Connect to share and comment
By Ghaith Shennib and Feras Bosalum
TRIPOLI (Reuters) - Assailants attacked an Islamist party office in Tripoli on Monday and a soldier was killed in fighting in Libya's eastern city of Benghazi, officials said, in an escalation of violence following the assassination of a political activist last week.
A government source confirmed Social Affairs Minister Kamila Khamis al-Mazini had publicly announced her resignation, several days after Prime Minister Ali Zeidan promised to reshuffle his cabinet to help cope with the "urgent" situation in Libya.
"This escalation (in violence) will lead to a collapse of a whole nation. We need solidarity of the people," Zeidan told reporters in Tripoli on Monday.
"People think the state is weak but the state does not even exist," he said. "Even if you brought the best politician from America or Europe, he will find himself helpless here."
In a move to try and reassert the military's authority, Libya's national assembly selected Abdesalam Jadallah, a colonel in the special forces, as the new army chief of staff on Monday.
A former frontline rebel commander during the 2011 war, Jadallah was picked after his predecessor resigned in June following deadly clashes in Benghazi.
The spark for the latest unrest was the slaying of Abdelsalam al-Mosmary, a prominent critic of the Islamist Muslim Brotherhood movement who was gunned down as he left a mosque in the restive eastern city of Benghazi on Friday.
Protesters aimed their anger at a variety of targets over the weekend, including the Benghazi and Tripoli offices of the Brotherhood and the headquarters of a liberal coalition in the capital.
Early on Monday, an unidentified group attacked the headquarters in Tripoli of the al-Watan (Nation) political party, led by former Islamist militia leader Abdelhakim Belhadj.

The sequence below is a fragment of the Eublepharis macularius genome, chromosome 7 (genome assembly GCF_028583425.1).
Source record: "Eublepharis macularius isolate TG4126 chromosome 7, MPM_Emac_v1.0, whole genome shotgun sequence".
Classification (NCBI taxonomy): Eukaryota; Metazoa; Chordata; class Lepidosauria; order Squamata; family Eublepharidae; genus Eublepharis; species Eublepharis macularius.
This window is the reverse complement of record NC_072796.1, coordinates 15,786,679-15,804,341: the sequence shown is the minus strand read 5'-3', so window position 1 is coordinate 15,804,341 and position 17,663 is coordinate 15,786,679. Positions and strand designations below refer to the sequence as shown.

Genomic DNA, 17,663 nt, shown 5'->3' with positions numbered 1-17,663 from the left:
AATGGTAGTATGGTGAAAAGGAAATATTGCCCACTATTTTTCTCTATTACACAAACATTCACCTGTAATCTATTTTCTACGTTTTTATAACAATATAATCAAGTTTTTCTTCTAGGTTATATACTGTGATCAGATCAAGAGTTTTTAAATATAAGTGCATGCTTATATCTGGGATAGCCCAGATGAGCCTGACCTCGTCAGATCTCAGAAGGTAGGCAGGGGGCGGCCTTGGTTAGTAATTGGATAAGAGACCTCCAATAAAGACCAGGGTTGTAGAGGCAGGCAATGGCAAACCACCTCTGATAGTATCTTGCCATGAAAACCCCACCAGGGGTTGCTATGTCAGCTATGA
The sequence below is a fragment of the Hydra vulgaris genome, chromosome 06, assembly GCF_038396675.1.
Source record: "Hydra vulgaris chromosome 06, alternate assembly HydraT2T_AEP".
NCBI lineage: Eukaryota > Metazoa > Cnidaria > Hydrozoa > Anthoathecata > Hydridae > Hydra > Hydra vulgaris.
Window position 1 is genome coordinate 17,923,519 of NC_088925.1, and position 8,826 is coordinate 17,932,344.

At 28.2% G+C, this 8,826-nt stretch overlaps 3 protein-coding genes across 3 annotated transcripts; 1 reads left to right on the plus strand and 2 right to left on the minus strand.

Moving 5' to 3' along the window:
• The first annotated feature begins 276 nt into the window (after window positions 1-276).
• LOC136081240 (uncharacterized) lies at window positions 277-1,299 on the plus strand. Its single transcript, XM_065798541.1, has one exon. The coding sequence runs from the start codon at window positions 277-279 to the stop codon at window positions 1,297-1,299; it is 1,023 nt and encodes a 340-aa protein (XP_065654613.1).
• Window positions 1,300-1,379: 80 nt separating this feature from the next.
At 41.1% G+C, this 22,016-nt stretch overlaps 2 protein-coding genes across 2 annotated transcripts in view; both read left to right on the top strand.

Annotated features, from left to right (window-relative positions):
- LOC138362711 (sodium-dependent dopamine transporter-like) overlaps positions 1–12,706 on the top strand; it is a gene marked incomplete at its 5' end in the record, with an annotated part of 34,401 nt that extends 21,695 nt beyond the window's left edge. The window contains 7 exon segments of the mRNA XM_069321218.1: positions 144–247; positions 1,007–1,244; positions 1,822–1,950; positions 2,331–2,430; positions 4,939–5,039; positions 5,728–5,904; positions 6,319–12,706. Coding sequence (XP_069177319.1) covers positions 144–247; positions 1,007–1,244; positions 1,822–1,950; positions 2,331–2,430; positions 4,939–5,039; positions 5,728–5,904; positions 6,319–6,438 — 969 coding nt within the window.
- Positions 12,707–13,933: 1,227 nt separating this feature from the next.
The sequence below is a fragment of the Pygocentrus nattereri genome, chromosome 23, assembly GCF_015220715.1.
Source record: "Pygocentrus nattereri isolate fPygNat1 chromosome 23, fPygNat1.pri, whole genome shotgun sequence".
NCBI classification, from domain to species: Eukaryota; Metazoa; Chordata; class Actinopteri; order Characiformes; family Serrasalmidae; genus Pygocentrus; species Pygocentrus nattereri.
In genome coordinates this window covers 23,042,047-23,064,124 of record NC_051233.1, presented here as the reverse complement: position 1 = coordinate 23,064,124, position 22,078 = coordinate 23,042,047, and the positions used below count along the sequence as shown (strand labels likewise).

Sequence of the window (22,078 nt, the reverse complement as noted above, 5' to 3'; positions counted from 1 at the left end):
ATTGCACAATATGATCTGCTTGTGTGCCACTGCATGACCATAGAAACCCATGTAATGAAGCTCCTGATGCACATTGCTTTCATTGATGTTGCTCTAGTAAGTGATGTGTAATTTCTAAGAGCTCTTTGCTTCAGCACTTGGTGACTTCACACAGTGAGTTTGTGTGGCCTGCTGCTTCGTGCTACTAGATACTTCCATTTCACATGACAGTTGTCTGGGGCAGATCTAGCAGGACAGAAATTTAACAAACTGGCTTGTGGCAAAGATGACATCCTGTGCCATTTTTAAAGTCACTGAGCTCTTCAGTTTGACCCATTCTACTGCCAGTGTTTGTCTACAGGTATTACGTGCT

"They smashed windows, shot at the door locks to open them and threw Molotov cocktails inside," Jamal Ashour, head of the party's political office, told Reuters. "The damage is serious. No one was injured."
The demonstrations have added to a sense of lawlessness in a country where the government has been unable to assert its authority across large areas following the 2011 war that toppled autocrat Muammar Gaddafi.
Militia groups who seemingly act as they please have further destabilized the oil-producing north African state, including in the eastern city of Benghazi, the cradle of the anti-Gaddafi uprising and scene of a dramatic prison break at the weekend.
More than 1,100 inmates escaped during a riot in Kuafiya prison on the outskirts of Benghazi on Saturday, and officials said on Sunday only about 100 prisoners had been recaptured.
Also on Sunday, two blasts targeted judicial buildings there, wounding 43 people, according to state news agency LANA.
Hours later, fighting erupted overnight in Benghazi's western Gwesha district.
"Clashes broke out between special forces and an unknown armed group," Mohammed al-Hijazy, a spokesman for Benghazi security operations, said by telephone. "At least one soldier was killed. The special forces have now retaken control."
Hijazy later said a military vehicle exploded in central Shajara Square. It was not immediately clear what had happened but residents said the blast was minor.
Violence has plagued Benghazi since last year, with attacks on security forces as well as foreign targets, including an assault on the U.S. mission in September in which the U.S. ambassador and three other Americans were killed.
(Additional reporting by Feras Bosalum; Writing by Marie-Louise Gumuchian; editing by Mike Collett-White)